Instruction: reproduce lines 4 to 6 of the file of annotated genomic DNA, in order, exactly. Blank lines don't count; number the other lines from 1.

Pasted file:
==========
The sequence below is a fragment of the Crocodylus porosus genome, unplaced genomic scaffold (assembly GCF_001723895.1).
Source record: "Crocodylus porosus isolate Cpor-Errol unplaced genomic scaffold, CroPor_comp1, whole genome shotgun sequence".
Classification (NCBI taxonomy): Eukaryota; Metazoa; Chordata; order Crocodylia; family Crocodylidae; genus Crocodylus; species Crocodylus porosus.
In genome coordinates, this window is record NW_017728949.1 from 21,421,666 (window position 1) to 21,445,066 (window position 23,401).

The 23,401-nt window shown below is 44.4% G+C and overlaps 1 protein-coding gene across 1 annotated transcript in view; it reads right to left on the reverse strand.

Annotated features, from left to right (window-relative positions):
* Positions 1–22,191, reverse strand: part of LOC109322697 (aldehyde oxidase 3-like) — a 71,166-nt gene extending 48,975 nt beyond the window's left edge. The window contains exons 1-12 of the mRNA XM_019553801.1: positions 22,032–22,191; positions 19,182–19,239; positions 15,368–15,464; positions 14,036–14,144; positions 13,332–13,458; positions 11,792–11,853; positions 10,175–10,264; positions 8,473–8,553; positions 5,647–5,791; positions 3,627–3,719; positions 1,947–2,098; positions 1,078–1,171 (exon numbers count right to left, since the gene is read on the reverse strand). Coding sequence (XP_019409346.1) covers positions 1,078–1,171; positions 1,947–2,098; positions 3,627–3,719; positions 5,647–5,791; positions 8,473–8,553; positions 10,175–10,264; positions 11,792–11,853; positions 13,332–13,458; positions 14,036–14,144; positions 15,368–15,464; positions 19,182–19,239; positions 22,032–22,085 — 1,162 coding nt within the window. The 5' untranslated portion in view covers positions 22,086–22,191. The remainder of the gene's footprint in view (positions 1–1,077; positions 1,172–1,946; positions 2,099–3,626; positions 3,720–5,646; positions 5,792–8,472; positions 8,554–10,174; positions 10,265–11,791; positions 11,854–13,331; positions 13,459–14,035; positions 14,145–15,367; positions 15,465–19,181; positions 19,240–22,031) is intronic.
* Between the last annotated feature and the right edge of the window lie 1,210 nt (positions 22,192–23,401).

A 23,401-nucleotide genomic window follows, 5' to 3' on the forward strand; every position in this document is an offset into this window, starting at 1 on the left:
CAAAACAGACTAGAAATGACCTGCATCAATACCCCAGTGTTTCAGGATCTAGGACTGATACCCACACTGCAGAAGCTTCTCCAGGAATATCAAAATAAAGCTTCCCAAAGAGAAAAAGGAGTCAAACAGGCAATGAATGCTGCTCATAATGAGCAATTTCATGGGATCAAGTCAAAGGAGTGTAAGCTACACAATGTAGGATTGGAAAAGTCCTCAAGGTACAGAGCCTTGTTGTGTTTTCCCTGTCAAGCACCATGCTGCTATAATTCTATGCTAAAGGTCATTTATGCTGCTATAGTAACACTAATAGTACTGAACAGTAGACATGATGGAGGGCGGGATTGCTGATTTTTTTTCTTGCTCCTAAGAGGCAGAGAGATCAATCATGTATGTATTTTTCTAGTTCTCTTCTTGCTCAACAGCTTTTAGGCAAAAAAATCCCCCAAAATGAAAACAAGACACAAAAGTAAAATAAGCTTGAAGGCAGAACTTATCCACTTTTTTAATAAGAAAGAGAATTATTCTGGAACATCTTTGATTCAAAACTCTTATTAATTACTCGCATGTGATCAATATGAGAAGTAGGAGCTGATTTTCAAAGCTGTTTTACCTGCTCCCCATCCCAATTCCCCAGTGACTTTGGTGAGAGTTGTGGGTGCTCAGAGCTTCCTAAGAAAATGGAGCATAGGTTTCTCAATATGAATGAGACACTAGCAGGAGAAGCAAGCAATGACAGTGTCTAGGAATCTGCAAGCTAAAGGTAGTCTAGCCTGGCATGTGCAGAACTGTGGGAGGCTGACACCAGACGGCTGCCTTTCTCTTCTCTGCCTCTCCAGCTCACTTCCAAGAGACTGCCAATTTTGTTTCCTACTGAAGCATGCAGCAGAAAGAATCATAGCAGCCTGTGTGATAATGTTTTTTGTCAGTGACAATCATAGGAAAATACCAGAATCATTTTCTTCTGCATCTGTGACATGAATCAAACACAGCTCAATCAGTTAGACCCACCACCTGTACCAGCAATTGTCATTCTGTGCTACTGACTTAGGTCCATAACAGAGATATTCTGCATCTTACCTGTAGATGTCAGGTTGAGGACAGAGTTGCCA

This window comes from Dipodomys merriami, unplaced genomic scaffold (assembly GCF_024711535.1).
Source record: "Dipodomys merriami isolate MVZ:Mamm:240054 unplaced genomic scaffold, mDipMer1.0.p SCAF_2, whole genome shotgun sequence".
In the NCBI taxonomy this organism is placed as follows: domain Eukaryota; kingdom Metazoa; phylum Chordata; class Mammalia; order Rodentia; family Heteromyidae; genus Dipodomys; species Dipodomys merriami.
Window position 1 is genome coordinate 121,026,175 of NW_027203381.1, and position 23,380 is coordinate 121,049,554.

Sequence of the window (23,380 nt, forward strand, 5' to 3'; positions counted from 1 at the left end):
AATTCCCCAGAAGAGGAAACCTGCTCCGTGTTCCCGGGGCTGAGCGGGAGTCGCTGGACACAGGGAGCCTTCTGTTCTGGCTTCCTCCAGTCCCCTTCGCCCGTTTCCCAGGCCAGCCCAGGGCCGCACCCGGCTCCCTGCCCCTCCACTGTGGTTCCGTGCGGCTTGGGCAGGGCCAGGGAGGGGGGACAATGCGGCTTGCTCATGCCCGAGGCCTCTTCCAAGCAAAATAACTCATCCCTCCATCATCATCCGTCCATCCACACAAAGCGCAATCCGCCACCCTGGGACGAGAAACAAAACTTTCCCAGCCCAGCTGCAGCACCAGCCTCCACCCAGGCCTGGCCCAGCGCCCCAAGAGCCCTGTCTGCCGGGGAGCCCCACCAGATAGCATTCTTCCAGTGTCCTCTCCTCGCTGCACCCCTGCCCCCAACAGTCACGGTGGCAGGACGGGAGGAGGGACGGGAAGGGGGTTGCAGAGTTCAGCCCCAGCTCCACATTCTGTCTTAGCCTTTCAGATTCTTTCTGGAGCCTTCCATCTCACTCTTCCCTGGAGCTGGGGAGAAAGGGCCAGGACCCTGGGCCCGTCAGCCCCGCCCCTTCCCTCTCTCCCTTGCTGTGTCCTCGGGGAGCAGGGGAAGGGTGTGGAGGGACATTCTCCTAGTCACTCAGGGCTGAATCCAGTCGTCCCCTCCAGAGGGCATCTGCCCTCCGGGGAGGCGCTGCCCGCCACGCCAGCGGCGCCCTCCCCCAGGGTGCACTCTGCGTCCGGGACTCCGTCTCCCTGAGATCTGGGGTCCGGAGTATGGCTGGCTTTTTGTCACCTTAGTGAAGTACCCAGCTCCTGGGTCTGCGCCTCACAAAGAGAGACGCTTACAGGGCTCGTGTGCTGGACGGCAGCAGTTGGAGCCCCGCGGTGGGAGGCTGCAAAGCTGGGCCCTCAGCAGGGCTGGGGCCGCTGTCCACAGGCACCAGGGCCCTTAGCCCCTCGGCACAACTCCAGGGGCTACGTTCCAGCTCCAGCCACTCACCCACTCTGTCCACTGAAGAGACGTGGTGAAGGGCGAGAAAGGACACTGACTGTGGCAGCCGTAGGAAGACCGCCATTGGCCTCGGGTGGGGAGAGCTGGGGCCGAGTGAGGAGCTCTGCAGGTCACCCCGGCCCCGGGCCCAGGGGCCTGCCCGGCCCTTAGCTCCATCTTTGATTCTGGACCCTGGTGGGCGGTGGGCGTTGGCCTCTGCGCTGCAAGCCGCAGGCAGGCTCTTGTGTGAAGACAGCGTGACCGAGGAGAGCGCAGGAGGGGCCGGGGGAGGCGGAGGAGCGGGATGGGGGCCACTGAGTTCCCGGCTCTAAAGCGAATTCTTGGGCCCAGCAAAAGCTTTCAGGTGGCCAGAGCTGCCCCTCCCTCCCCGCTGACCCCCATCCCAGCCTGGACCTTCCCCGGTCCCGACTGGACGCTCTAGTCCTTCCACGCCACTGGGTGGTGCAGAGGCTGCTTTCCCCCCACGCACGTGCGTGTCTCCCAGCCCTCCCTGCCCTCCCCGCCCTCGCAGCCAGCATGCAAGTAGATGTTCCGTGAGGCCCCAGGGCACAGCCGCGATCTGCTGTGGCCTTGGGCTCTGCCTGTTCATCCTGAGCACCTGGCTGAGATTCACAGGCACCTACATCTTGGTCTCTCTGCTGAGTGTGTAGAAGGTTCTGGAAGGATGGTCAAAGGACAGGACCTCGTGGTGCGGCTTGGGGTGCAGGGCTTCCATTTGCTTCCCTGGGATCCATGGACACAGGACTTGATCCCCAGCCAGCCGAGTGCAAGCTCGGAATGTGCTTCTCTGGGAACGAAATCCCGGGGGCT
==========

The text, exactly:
In genome coordinates, this window is record NW_017728949.1 from 21,421,666 (window position 1) to 21,445,066 (window position 23,401).

The 23,401-nt window shown below is 44.4% G+C and overlaps 1 protein-coding gene across 1 annotated transcript in view; it reads right to left on the reverse strand.

Annotated features, from left to right (window-relative positions):